How can businesses deal with speculation and inflation in the following months?

Let’s see what Agustina Morán & Natali Aún Santiago, Co-Founders of MAE shared with us:

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MAE is Democratizing Entrepreneurship in Argentina through their platform that provides tools and services for entrepreneurs. 

The reality of Argentina is in everyone’s light, and it is undeniable that the macroeconomic context makes entrepreneurs have to be constantly changing. Entrepreneurship today in Argentina is an arduous task. Sometimes, we hear or read phrases like “entrepreneurial independence,” “entrepreneurship is for anyone,” “work what you love and you will never work again,” and “start your own business and you will have no bosses,” among others.

Nowadays, there is a certain tendency to idealize the entrepreneurial universe, and the reality is that when you have your own business, you must have a lot of clarity about everything that this entails (in addition to a lot of perseverance and order). You need to know your purpose, know what capital you have, what is your growth plan, you need to know your team, and how flexible your structure is to sustain inflationary processes like the one we are experiencing, among other questions. Having some of these answers in mind makes the entrepreneurial universe have positive results despite the general context of Argentina. 

We notice that the entrepreneurial “DNA” is growing. Growth, on the one hand, out of personal interest and, on the other, clearly out of economic necessity.

To put this in numbers, according to the Global Entrepreneurship Monitor (GEM) report, 23.3% of Argentine adults are involved in some type of entrepreneurial activity. This means that almost 1 in 4 Argentines is an entrepreneur.

Let’s have our own business, yes. Let’s generate our own companies because nothing is more gratifying than generating value for society, providing employment, and helping our country’s productive chain. But we have to know that there is a side B, behind every Argentine company, there is an infinity of sacrifices.


Despite the current economic challenges, Three sectors can revitalize the economy – lithium production, the thriving oil industry in Vaca Muerta, and the knowledge economy industries. Despite the challenging times, these sectors hold immense growth potential. The current political climate and the visions of the leading candidates fuel hopes for a pro-market strategy that could further propel these industries to new heights.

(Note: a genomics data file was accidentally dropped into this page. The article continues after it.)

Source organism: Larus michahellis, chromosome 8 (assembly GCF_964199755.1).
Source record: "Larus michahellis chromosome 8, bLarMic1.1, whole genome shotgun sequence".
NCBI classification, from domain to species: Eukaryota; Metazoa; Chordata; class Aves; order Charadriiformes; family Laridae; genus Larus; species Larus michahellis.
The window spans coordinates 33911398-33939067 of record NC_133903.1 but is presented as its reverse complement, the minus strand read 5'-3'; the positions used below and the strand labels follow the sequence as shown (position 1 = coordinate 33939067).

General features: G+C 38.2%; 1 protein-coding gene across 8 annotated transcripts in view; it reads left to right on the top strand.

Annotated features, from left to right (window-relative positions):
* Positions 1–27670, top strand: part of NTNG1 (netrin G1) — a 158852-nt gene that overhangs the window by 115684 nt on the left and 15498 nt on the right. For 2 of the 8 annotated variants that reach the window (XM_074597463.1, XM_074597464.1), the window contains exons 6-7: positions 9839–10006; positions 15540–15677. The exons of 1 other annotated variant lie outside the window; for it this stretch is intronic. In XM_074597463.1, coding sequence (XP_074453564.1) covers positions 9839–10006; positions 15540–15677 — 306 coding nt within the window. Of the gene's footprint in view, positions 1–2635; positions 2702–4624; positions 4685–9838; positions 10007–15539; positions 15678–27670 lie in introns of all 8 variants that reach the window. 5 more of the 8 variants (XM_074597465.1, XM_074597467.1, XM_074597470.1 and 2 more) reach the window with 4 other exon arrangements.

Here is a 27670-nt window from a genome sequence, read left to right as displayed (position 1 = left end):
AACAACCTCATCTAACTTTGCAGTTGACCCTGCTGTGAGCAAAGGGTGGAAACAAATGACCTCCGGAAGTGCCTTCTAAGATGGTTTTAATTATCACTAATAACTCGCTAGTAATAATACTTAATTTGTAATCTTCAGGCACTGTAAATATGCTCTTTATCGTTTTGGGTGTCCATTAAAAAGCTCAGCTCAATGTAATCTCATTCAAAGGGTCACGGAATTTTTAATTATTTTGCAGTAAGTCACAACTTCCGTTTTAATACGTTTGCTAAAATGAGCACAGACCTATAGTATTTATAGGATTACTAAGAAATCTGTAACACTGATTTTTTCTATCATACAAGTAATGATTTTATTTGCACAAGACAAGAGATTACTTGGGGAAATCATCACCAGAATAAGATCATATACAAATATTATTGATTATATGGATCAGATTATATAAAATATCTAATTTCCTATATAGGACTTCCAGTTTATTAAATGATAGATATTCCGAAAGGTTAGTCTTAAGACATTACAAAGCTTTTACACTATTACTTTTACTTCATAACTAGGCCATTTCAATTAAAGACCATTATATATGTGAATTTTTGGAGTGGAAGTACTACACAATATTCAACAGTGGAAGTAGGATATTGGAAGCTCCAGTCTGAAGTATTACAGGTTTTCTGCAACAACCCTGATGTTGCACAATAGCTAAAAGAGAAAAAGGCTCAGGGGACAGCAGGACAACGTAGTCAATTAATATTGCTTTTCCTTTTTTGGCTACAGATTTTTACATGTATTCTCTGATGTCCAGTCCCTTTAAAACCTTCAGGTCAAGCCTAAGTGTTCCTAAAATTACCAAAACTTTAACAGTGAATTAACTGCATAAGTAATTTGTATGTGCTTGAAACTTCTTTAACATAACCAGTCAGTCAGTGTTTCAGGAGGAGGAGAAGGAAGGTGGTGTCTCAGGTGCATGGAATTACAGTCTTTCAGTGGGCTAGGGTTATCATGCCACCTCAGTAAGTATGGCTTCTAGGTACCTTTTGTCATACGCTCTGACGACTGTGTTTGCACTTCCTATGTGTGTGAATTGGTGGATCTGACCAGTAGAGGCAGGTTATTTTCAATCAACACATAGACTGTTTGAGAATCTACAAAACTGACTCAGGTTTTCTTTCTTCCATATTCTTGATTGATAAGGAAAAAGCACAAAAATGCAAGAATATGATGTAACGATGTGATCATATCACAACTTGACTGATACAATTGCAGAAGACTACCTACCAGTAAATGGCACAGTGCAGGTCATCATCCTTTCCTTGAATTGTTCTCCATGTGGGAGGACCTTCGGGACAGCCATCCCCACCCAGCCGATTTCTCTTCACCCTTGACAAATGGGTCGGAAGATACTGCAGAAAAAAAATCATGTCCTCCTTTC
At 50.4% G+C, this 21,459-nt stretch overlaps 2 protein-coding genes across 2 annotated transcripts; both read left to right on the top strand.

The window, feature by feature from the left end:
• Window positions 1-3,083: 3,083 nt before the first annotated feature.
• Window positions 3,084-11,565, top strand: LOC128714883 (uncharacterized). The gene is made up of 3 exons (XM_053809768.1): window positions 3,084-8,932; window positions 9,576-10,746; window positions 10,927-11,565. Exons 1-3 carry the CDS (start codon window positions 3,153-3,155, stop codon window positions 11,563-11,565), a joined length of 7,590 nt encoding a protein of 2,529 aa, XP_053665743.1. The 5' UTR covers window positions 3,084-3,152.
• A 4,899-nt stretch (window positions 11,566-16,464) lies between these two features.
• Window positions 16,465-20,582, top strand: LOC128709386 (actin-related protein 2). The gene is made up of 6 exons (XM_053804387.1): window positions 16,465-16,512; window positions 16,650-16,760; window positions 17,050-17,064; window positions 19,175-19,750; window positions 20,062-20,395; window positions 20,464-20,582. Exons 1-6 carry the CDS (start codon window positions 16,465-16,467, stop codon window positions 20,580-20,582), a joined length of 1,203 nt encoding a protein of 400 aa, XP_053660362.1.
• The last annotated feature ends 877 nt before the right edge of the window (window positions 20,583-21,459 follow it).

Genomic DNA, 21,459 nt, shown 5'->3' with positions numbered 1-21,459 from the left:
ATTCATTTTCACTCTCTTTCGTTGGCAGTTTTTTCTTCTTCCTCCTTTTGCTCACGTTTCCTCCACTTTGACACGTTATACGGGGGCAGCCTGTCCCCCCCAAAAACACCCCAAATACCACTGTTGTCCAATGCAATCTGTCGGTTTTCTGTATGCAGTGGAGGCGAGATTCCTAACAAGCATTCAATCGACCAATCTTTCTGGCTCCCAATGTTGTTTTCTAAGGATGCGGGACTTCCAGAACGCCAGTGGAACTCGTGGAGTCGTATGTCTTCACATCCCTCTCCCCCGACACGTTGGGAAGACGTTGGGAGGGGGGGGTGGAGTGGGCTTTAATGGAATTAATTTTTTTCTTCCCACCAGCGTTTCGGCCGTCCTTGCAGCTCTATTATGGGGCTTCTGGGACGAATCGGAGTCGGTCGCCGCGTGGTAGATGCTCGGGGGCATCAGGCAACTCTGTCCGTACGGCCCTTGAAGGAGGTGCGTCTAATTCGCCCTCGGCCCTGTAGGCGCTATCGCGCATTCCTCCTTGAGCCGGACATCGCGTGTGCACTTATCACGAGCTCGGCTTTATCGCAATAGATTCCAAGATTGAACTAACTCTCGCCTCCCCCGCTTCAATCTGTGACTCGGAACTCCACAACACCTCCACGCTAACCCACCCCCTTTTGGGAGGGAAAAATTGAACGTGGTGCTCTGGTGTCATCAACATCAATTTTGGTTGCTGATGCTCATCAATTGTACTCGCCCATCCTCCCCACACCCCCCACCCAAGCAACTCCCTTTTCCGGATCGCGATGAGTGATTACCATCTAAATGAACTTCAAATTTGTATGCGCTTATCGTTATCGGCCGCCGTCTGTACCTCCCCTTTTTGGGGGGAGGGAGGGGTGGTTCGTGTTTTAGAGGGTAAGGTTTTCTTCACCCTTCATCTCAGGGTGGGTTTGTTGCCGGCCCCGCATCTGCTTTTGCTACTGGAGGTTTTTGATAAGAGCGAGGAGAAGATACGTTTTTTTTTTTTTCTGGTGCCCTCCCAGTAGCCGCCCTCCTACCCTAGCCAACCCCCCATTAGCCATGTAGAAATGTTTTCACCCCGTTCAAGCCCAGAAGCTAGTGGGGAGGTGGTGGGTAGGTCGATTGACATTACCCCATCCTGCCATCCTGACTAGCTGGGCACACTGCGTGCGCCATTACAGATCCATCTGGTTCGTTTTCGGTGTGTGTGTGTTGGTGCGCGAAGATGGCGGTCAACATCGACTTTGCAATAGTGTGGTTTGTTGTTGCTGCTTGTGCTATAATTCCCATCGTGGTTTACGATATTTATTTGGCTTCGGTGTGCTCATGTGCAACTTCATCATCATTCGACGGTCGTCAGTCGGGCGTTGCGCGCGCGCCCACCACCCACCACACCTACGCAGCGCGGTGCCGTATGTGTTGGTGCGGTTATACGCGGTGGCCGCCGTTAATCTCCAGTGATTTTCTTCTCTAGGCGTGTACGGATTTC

Tobias Belgrano
Political Advisor  :argentina:
International Journalist  :globo_com_meridianos:
Member of our commercial team at Austral Group

The current situation in Argentina regarding consumption, inflation, and expectations for the upcoming elections creates a unique scenario where those who can quickly adapt their offerings to customer needs will have an advantage. Retail lives in the digital “survival of the fittest” era. While consumers initially choose a retail company based on three factors: 1- Assortment, 2- Coverage (time & distance), and 3. Price; They increasingly value the predictability and security of their purchases. E-commerce customers prioritize fulfillment, a key factor for repeat purchases. Therefore, sellers who can ensure a reliable supply chain to fulfill timely deliveries and maintain inventory availability will build customer loyalty even during uncertain economic times.
Lastly, online presence is more necessary than ever for businesses, as customers seek to compare prices from their mobile devices and make efficient purchasing decisions based on their online research to save time, even if they buy offline.

Pablo Scasso
Global Director
Merchant Strategy & Operations
Rappi | Brands of the World™ | Download vector logos and logotypes 


Understanding of the Political System

It is important to understand the history of Argentina’s government to appreciate the current political environment and its implications for business, learning about the different political parties, their ideologies, and how they have impacted taxation, labor laws, and economic development policies.

Business students can better understand Argentina’s political system by visiting and talking to entrepreneurs and business owners during our organized business visits or consulting for startups and local businesses. They will learn about the public sector’s role in driving economic growth and gain insight into how businesses are affected by changes in government policies and regulations. 

Appreciation for Risk Taking

Despite the political climate, many entrepreneurs have been willing to take risks to succeed. By learning from their stories, business students can better understand what it takes to succeed in this market, how to navigate uncertain environments, and make decisions that will benefit their businesses in the long run. By being proactive and adapting quickly to changing conditions, businesses can remain competitive and thriving despite the challenges posed by Argentina’s volatile political landscape.

Insight into Economic Challenges

We will learn how inflation, currency devaluation, public debt levels, and unemployment rates affect the economy. This knowledge can help students develop strategies for addressing similar issues when they return home or in their careers when working with companies in other countries with similar problems.

Understanding of Cultural Norms

In addition to learning about Argentina’s political system and economy, we will learn about its cultural norms and values. This includes understanding local customs related to communication styles, etiquette conventions, negotiation tactics, and other aspects of business perspectives, practices, and trends in this region for students to have in their toolbox through their international business careers when conducting international transactions or evaluating operations in other countries.

The political landscape in Argentina has been turbulent over the past couple of decades, with numerous changes in government and economic policies.

As a result, businesses quickly adjust their strategies and operations to respond to changing conditions.  Staying informed is essential for businesses to remain competitive and successful, and these fascinating operating circumstances have a lot to teach business students about adaptability and resilience.